In contrast to Borassus and Hyphaene which both have fan shaped leaves, the other two indigenous species, Raphia farinifera and Phoenix reclinata are pinnate.  Raphia was discussed extensively in Phil’s article last month so I will refrain from further elaboration.  The wild date, Phoenix reclinata, is a cluster palm with a wide altitudinal distribution from the dyke to the Rusitu and into Mozambique.  Much confusion can arise as the male palms can appear to be a different species to the female which has a shorter flowering shaft.  Although the thickness of many palms is due to primary growth alone, in some, simple enlargement of all the existing cells and intercellular spaces can occur.  A few palm trunks can undergo cell division after the first year particularly of the sheathing fibers surrounding veins, vascular bundles.  The timber is called porcupine wood as the dark bundles for streaks through the light wood.

Screw pine, Pandanus livingstonianus. Photo: Mike Bingham. Flora of Zambia

Screw pine, Pandanus livingstonianus. Photo: Mike Bingham. Flora of Zambia

The PANDANACEAE is an interesting family right at the beginning of the monocotyledoneae, next to the bulrush family, TYPHACEAE.  It therefore deserves mention although the screw pine, Pandanus livingstonianus, occurs 2 km outside Zimbabwe alongside the first stream on the Mozambique road via the Musapa Gap.  We noticed the spiraling leaf scars, hence the common name, and long strap like leaves with thorns along the margins and central midrib.  An interesting plant that can reach 10 m with long aerial roots and a cone like fruit something like a “delicious monster”.

Just to prove that secondary thickening can occur in the monocots, the famous dragon tree of Teneriffe, Dracaena draco, which was blown down in 1869 was 70 ft high, 45 ft in girth and was thought to be 6 000 years old.  Dracaena belongs to the AGAVACEAE which is part of the order Liliiflorae, together with the LILIACEAE.  Some members of the Liliiflorae do have secondary thickening but instead of being laid down as rings of wood, xylem, with a circle of phloem vessels, food transporting tubes, beneath the bark as in the dicots, radiating lines of individual vascular bundles are laid down.  As a result ring barking would never succeed in these plants due to the disorganized design, nor is the timber of any value.  We examined three indigenous dragon trees : D. fragrans occurs as a forest shrub, common at Mt. Selinda between 1000 – 1800 m. This attractive shrub with bright orange fruit is used worldwide as a pot plant.  The large leaved D. steudneri is common on the screes of dry rain forests in the eastern districts, especially on boulders among Crabia and Ficus spp.  One specimen can be fairly extensive, up to 100 trunks, each up to 12 m in height.  In the understory of gully forests around Mt. Selinda low altitude, below 1000 m, D. reflexa var. nitens grows.  Somewhat bushier than the rest it can grow to a height of 10 m.  The orange to red fruits don’t taste very pleasant but are easy to grow.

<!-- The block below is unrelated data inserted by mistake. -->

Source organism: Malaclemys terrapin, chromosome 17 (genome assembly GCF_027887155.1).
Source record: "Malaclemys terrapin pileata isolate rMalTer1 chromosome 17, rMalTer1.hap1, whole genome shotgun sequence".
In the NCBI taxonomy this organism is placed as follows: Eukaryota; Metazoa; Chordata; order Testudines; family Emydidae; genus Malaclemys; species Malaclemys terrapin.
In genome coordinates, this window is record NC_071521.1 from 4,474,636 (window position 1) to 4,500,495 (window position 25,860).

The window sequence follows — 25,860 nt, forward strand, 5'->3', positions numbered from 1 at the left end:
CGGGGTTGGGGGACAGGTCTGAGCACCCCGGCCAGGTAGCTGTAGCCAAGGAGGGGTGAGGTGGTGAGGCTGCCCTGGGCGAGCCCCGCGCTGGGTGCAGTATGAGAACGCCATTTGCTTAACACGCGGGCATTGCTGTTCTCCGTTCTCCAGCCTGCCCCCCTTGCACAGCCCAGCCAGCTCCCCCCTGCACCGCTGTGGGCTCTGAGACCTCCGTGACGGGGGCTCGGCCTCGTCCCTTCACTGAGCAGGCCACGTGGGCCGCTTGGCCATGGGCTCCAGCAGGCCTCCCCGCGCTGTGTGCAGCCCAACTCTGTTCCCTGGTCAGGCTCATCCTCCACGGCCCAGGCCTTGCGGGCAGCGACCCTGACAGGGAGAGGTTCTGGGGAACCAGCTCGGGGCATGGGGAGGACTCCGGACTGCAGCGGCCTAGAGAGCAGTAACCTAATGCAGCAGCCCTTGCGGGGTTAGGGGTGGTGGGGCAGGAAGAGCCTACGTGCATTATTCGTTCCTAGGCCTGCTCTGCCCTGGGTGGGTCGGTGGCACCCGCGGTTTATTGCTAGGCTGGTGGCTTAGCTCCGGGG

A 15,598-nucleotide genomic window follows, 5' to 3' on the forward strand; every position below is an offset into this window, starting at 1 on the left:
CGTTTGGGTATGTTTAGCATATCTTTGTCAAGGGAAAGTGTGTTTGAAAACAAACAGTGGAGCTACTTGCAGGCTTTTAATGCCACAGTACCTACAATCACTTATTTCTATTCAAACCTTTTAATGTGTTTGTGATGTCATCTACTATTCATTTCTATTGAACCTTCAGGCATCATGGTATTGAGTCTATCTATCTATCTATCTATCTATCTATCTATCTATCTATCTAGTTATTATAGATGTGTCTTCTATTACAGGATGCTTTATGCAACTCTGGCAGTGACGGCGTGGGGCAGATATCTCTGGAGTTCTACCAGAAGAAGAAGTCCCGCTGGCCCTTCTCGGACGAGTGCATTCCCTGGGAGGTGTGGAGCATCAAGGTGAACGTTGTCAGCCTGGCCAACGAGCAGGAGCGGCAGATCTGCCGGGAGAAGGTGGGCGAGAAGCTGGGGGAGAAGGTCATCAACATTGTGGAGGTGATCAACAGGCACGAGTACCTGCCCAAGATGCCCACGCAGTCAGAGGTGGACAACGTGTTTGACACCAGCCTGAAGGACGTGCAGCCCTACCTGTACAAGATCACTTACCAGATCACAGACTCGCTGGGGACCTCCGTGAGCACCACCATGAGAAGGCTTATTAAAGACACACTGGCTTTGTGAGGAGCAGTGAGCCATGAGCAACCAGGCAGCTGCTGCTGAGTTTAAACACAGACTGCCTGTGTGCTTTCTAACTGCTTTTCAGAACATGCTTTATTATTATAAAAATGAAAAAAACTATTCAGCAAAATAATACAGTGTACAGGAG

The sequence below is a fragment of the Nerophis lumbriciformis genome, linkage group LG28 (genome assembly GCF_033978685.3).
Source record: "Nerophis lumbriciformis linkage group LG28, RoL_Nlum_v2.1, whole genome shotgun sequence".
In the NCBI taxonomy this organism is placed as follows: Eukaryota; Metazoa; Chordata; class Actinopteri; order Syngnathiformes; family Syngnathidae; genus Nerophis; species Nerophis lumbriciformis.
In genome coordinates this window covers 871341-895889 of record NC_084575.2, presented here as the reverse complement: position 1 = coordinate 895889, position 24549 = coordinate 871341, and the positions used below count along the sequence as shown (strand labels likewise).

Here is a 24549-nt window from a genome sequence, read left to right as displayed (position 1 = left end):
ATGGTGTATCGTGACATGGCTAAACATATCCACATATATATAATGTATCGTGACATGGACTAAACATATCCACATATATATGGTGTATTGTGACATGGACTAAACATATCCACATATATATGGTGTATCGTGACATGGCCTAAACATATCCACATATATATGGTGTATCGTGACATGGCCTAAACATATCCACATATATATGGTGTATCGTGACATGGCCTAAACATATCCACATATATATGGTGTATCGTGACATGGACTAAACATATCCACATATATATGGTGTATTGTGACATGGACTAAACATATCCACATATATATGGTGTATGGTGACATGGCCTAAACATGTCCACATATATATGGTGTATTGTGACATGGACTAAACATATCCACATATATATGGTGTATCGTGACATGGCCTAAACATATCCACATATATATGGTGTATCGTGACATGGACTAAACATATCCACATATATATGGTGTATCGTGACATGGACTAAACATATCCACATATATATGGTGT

The other family in the Liliiflorae that can undergo this strange thickening is LILIACEAE represented by the aloes.  We looked at the bush Aloe arborescens of the high rainfall forest edge Phillipia belt in the eastern highlands, but widely cultivated throughout Zimbabwe.  Another eastern districts aloe, A. sessiliflora grows in the Birchenough/Chipinge area.  We saw the tight spike of sessile yellow flowers.  Nearby in the quartzite hills of the Chimanimani area A. munchii can grow to 5 m.  We are familiar with the closely related A. excelsa that we see fairly frequently on our outings.  The fifth indigenous tree aloe we did not see, but A. littoralis occurs in lower altitude mopane veld.